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Cyber security's ticking time bomb

Derbyshire businesses urged to take action before it’s too late

A Derbyshire company working to help other firms with their computer security is warning of a “ticking time bomb” if they don’t take steps to shore up their cyber defences.

Cyber security issues have come to the fore in the light of the Equifax data breach of 2017 and, more recently, the Cambridge Analytica scandal involving Facebook.

Instant messaging Whatsapp became another high-profile victim this week when it emerged that hackers in Israel had installed spyware on people’s smartphones.

But while it’s the global names that make the headlines, Belper firm CertiKit is warning that even small businesses are at risk of a cyber attack.

The High Street company was launched by IT consultant Ken Holmes in 2010 and writes “toolkits” containing documents which help organisations apply for certification in cyber security, as well as other areas such as business management.

Chief executive Mr Holmes said he had heard of examples of businesses of all sizes becoming the victims of hackers and warned of a “ticking time bomb” if firms ignored their cyber security.

One way to fight the hackers, he said, would be to apply for certification in Cyber Essentials, a Government scheme which tackles key areas such as using firewalls, strong passwords and antivirus programs.

He added:

“The Cyber Essentials scheme represents a base level of information security that every organisation should be implementing in order to protect themselves from the threats out there on the Internet.

“Certification sends a message to customers, suppliers, employees and other people involved in the organisation that cyber security matters, and that their sensitive information is being looked after.

“It’s also an excellent starting point for demonstrating compliance with data protection law, such as the GDPR and the Data Protection Act 2018. In today’s connected world, it’s a no-brainer.”

Being the victim of a cyber attack can cause myriad problems for small businesses. For instance, a nasty virus could result in them losing vital data, disrupting cashflow and taking up staff time.

An attack could prevent them from trading and land them in hot water legally. Loss of personal data could breach British and European laws, leading to prosecution and plenty of bad publicity.

Cyber Essentials was launched in 2014 and, while it may not be a legal requirement, it is proving popular with organisations serious about their cyber security.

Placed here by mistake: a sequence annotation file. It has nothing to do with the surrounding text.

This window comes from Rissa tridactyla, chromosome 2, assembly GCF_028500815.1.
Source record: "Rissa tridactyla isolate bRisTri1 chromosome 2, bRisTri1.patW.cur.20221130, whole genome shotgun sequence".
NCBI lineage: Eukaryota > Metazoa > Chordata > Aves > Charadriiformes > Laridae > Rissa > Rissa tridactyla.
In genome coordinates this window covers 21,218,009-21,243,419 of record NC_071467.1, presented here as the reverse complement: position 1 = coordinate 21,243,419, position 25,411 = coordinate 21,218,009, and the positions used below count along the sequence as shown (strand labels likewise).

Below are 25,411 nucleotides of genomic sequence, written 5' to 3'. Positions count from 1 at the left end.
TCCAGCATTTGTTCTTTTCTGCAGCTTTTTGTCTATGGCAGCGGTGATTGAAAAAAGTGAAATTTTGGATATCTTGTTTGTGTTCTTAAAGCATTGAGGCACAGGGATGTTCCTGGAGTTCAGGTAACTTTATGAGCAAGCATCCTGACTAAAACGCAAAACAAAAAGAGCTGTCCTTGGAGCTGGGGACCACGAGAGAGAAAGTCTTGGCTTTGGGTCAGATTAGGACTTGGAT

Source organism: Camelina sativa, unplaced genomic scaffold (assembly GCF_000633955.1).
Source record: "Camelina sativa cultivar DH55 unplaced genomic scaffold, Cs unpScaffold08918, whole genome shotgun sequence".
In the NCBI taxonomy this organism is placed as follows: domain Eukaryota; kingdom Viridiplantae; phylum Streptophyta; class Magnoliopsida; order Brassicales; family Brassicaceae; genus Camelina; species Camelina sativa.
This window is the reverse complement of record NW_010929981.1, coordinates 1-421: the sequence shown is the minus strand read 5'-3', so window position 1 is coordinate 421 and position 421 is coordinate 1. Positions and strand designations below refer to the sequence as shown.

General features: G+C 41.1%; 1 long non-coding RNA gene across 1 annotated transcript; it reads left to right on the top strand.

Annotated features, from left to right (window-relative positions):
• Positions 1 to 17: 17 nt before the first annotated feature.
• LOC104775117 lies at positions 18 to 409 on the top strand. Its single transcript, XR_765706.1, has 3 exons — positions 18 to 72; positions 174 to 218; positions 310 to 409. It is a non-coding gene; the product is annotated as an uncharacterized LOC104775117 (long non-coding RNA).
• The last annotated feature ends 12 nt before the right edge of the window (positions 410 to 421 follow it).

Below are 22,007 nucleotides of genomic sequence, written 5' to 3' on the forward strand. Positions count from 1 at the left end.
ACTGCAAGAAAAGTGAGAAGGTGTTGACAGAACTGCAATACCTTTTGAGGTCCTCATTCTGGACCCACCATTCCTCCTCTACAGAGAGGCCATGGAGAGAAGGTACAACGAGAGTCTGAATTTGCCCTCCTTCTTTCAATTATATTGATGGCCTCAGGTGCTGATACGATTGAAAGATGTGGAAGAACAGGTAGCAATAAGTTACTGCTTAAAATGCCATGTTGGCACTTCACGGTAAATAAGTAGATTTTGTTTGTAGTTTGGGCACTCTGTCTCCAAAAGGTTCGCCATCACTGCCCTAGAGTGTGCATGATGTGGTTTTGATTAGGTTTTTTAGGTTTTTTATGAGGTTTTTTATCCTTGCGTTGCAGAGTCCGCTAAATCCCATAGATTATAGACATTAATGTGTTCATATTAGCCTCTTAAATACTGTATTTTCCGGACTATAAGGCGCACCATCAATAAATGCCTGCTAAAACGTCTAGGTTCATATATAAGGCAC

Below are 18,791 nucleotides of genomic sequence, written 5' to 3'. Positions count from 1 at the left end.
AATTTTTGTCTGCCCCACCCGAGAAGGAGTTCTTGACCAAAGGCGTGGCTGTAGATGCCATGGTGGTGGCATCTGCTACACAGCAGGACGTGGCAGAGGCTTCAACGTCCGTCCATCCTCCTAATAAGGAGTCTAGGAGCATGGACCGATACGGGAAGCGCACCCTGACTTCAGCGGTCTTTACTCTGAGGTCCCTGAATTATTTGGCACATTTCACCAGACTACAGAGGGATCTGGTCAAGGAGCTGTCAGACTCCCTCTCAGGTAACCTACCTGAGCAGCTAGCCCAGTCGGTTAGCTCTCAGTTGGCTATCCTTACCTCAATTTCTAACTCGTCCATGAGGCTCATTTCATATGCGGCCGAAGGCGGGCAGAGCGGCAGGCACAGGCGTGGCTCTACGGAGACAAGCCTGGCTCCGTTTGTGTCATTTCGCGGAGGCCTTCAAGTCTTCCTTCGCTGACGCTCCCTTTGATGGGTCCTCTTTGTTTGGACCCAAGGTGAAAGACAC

As well as peace of mind, certification shows firms’ customers that they take cyber security seriously and are taking steps to keep the data they hold safe.

It also allows them to bid for lucrative contracts with the Government. Those without certification are excluded from making bids.

Despite already being certified to the ISO27001 standard – an international accolade governing cyber security in far greater depth – CertiKit obtained its Cyber Essentials certificate last year.

Mr Holmes said:

“Cyber Essentials gives us reassurance that we’ve covered the basics of information security, and has encouraged us to look in more detail at how we set up our computers, who needs access to which systems, and how our firewall router can be used to protect us.

“We’ve been certified to the ISO27001 standard for some time, but we found that the addition of Cyber Essentials supplemented that certification very effectively.

“We also encourage all of our suppliers to join the scheme so that we know our supply chain is secure.”

In recent months, there has been a push for small businesses, chartered accountants, lawyers, higher education institutes and local government to become Cyber Essentials certified.

The process involves an organisation selecting a certification body and then verifying that their IT is secure and meets the required standard.

Cyber Essentials certification costs as little as £300, and CertiKit sells a toolkit costing £199 to help with the application process.

Included are policies on everything from firewalls and mobile devices to passwords and cloud computing, along with forms, posters and a gap assessment spreadsheet.

The final stage is to complete a questionnaire and, providing all is well, the firm receives Cyber Essentials certification. It is recommended to renew annually.

For more information on Cyber Essentials, read our blog posts at certikit.com/blog


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